UK financial groups are failing to adequately invest in archiving technology to keep track of corporate social media activity, a new report has claimed.
The research, conducted among its client base of 20,000 financial firms in the UK and US, found that UK firms are significantly behind those at US-based financial groups, when it comes to keeping records from a variety of sources including social media, instant messaging and mobile communications.
Ken Anderson, vice president of marketing at Smarsh, says that in the US, both the Financial Industry Regulatory Authority and the Securities and Exchange Commission are making increasing numbers of requests to regulated firms to produce evidence of e-communications and requests are growing more sophisticated.
He added: "It is little wonder really that US firms are most concerned with increased scrutiny from regulators.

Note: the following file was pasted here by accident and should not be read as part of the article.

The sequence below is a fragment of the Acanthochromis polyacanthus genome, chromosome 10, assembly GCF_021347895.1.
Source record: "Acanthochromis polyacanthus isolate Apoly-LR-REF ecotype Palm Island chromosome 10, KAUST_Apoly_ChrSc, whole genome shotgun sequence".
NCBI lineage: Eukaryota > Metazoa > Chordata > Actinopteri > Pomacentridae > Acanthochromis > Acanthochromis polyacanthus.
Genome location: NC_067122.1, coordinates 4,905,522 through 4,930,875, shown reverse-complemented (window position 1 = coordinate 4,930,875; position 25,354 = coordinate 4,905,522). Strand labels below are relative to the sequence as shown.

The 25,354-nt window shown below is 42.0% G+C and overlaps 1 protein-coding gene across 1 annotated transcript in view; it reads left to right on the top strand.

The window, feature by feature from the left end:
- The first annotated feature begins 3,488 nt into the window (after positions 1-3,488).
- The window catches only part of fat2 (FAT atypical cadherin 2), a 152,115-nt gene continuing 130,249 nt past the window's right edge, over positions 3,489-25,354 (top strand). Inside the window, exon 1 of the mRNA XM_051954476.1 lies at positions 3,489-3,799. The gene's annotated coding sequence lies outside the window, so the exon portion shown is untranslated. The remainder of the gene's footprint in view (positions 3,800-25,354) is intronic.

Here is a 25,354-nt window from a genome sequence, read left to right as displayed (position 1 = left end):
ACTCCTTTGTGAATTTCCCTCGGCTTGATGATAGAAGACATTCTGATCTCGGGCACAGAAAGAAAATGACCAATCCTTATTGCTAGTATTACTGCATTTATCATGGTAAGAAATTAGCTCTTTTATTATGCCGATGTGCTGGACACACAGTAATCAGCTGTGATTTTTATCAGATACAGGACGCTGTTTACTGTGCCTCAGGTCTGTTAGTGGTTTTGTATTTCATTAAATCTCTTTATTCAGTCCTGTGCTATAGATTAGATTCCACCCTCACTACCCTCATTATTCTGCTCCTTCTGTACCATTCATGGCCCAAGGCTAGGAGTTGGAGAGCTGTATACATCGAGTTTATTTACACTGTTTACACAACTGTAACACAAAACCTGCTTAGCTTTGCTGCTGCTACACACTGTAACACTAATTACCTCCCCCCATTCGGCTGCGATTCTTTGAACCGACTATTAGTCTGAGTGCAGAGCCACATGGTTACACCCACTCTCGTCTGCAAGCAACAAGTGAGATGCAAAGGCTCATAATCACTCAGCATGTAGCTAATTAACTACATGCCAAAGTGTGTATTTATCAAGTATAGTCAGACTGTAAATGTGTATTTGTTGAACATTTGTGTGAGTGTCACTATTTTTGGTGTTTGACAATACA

"UK firms on the other hand, have not seen as much regulatory attention given to e-communications compliance nor the examples of firms being punished or sanctioned for non-compliance."
The report from Smarsh suggests there is no means of record keeping or record monitoring for social media output at 58% amongst UK financial firms compared with an average of 34% for US based firms.
Researchers at Smarsh also concluded that the gap in mobile text messaging and instant messaging channels at UK firms could cause problems in the future.
It stated that UK firms allow use of these types of messages more often than US firms for business purposes and yet UK firms have a low number of archiving/supervision systems in place for instant messaging.
Figures show a lack of recording, archiving and monitoring for instant messaging at 39% of firms in the UK, compared to 22% in the US and for mobile text messaging there is a gap of 58% compared to 64% in the US. Furthermore, only 39% of UK firms are concerned about cyber security threats.
The company did not disclose the exact sample size for the poll at the time of writing.